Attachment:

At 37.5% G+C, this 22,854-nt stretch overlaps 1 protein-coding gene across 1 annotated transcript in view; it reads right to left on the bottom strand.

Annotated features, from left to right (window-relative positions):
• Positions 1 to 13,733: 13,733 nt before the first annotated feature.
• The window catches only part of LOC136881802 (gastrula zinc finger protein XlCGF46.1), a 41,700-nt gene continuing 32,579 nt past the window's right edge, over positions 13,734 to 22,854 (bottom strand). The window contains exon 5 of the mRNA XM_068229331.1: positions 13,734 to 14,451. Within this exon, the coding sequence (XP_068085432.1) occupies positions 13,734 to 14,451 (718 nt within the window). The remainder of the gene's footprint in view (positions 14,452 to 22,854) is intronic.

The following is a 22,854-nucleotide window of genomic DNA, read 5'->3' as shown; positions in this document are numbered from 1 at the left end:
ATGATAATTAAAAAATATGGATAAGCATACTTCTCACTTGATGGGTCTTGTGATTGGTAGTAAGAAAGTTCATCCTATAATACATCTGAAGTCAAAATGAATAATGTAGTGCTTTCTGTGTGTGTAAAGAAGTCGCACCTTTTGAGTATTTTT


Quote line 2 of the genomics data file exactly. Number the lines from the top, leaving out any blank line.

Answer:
Annotated features, from left to right (window-relative positions):